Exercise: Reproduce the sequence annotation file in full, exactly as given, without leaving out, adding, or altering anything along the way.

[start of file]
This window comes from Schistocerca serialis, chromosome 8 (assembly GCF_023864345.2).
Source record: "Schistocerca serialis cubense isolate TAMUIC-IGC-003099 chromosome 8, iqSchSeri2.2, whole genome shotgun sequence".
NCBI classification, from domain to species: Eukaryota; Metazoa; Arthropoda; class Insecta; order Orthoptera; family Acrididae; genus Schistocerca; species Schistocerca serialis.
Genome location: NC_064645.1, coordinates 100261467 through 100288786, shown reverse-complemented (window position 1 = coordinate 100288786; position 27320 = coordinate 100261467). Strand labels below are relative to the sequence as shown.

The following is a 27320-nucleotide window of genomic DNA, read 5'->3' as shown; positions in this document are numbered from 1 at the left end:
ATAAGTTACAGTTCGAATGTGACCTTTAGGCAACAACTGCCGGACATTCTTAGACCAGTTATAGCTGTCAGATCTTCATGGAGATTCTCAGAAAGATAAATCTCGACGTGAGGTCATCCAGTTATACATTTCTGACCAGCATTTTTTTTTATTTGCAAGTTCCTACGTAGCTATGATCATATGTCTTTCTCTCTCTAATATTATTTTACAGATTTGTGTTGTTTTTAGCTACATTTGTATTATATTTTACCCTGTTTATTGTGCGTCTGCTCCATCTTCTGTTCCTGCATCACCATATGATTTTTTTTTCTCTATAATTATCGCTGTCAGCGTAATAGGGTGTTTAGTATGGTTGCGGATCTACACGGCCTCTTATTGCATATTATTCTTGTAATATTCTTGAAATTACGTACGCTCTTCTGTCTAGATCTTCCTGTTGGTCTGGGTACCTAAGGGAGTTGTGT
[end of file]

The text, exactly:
This window comes from Schistocerca serialis, chromosome 8 (assembly GCF_023864345.2).
Source record: "Schistocerca serialis cubense isolate TAMUIC-IGC-003099 chromosome 8, iqSchSeri2.2, whole genome shotgun sequence".
NCBI classification, from domain to species: Eukaryota; Metazoa; Arthropoda; class Insecta; order Orthoptera; family Acrididae; genus Schistocerca; species Schistocerca serialis.
Genome location: NC_064645.1, coordinates 100261467 through 100288786, shown reverse-complemented (window position 1 = coordinate 100288786; position 27320 = coordinate 100261467). Strand labels below are relative to the sequence as shown.

The following is a 27320-nucleotide window of genomic DNA, read 5'->3' as shown; positions in this document are numbered from 1 at the left end:
ATAAGTTACAGTTCGAATGTGACCTTTAGGCAACAACTGCCGGACATTCTTAGACCAGTTATAGCTGTCAGATCTTCATGGAGATTCTCAGAAAGATAAATCTCGACGTGAGGTCATCCAGTTATACATTTCTGACCAGCATTTTTTTTTATTTGCAAGTTCCTACGTAGCTATGATCATATGTCTTTCTCTCTCTAATATTATTTTACAGATTTGTGTTGTTTTTAGCTACATTTGTATTATATTTTACCCTGTTTATTGTGCGTCTGCTCCATCTTCTGTTCCTGCATCACCATATGATTTTTTTTTCTCTATAATTATCGCTGTCAGCGTAATAGGGTGTTTAGTATGGTTGCGGATCTACACGGCCTCTTATTGCATATTATTCTTGTAATATTCTTGAAATTACGTACGCTCTTCTGTCTAGATCTTCCTGTTGGTCTGGGTACCTAAGGGAGTTGTGT